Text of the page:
Italian Street Food –
Recipes From Italy’s Bars and Hidden Laneways
By Paola Bacha
Smith Street Books – £25.00
Like most great eateries the length and breadth of many a foreign land, it’s always those off the beaten track which prove to be the most inexpensive and inviting. Not to mention usually the best. Only problem is – if such be the word – is actually locating them.
So far as Italy is concerned, this all round terrific book may well tick a number of surprisingly unconsidered, gastronomical purposes (and boxes). Namely, that you can learn to rustle-up an assortment of proper, delicious Italian street food of your own.
Something which, to all intents and cuisine induced purposes, ain’t no bad thing signor.
Who wouldn’t want to be in a position of being able to bring such regional delights as Pizzette con Gorgonzola e Fungi (Gorgonzola and Mushroom Pizette), Suppli al Telefono con Ragu (Suppli with Meat Ragu) or Pizza Bianca con Mortazza (Roman Mortadella Sandwich) to life – in the relative comfort of their own kitchen?
Being something of a foodie myself, I do have to say Italian Street Food – Recipes From Italy’s Bars and Hidden Laneways, is something of a true delight to both behold and fervently indulge in.
As let’s face it, ”food is central to the Italian way of life.”
Just as authoress Paola Bacchia makes exceedingly clear in this book’s fine Introduction: ”I have never met an Italian who did not mention food in almost every conversation. Describing what their last meal or spuntino (snack) was or what their next one will be, invariably with a strong opinion on the dish. And just like my father had repeated to me, for the average Italian, their mamma is the best cook, maybe only surpassed by nonna (grandmother) before she hands on the baton […] to the next generation. Region, provenance and seasonality always matters to them, so it stands to reason that street food in Italy combines all of these elements […].”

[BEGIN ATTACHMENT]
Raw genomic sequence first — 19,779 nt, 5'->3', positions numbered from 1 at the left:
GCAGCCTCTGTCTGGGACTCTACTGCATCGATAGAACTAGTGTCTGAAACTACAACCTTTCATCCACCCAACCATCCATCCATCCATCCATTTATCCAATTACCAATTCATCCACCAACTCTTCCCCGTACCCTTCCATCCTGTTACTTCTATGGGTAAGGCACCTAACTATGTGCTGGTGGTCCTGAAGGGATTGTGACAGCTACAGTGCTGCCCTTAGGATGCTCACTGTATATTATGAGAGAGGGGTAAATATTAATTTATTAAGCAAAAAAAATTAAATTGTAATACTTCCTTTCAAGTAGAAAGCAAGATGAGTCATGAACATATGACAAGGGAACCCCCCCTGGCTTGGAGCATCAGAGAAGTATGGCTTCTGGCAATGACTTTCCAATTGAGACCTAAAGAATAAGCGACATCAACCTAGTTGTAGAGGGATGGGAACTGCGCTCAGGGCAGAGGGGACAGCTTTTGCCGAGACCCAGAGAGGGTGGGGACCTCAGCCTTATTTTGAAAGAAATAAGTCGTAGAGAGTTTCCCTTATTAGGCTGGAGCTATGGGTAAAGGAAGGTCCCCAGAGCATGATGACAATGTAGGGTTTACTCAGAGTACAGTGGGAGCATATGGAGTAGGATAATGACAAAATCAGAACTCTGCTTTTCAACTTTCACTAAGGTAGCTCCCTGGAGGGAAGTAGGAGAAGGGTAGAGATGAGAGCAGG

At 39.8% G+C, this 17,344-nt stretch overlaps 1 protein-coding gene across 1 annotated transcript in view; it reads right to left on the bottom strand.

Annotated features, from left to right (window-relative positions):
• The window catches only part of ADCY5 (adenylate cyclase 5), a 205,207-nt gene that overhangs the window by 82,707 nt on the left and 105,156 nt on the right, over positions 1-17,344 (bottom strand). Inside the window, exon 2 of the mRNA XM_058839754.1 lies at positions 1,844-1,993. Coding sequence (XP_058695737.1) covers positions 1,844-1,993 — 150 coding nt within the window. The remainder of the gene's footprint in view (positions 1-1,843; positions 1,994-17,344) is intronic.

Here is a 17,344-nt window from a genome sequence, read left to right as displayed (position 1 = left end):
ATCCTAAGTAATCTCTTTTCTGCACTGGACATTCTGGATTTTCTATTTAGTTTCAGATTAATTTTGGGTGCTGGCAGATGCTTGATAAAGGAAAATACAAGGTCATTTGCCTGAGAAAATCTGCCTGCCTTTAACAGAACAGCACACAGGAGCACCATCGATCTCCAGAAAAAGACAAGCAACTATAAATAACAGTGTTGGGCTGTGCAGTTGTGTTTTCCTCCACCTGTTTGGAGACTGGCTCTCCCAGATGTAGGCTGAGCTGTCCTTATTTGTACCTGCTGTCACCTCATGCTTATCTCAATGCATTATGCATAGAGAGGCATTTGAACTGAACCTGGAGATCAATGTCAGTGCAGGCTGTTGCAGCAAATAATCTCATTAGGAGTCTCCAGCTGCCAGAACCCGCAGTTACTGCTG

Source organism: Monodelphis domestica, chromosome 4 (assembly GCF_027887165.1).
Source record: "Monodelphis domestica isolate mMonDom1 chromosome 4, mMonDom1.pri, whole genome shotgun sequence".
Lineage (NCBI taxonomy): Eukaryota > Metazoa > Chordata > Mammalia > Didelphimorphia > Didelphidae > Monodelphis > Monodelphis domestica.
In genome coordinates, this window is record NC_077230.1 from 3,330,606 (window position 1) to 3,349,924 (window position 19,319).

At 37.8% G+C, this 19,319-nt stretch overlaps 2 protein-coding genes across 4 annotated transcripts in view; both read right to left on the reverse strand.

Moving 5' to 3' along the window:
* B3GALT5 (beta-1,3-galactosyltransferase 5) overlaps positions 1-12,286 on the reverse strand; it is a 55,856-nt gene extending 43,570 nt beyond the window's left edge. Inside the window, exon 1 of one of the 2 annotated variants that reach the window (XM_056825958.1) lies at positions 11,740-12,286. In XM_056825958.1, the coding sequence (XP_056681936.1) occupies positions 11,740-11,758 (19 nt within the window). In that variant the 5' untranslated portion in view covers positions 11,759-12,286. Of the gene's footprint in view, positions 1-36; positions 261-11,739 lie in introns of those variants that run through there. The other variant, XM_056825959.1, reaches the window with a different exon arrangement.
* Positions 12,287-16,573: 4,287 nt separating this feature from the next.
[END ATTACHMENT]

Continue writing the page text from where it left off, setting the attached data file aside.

Just as, to a certain degree, do these 271 pages.
Replete with an array of (predominantly) colour photographs, it goes without saying that Italian Street Food essentially depicts that what it says on the tin/cover Although what fundamentally accounts for the quality and prime difference in Italian (street) food, is the vast variance in regionality: ”It is as much about geography as it is about tradition; what grows locally and is plentiful is more likely to be a key part of a particular dish. A traditional porchetta (roast pork) roll made by an artisan porchettaio (porchetta-maker) in Abruzzo will probably taste different from a porchetta roll eaten in Umbria. It might be made with different herbs (wild fennel in Umbria and rosemary in Abruzzo), the pig will have been raised on different land with different feed, and there will be some secret ingredient or cooking method handed down from mamma (or another family member equally qualified in the kitchen) that makes their porchetta better than everyone one else’s.”
My Italian mates are forever carping on about how their mother simply makes the best this, that or the other. And while there’s absolutely no debate to be had, let alone considered; amid these nine succulent chapters lie many an answer as to what may substantially qualify one Taralli al Limone (Lemon Taralli) being different or at least better from another.
Along with a helpful section entitled ‘Notes on Ingredients,’ this most mouth-watering of cookery books is altogether way too meraviglioso for words.
Not to mention a fine addition to any serious contender in the cucina.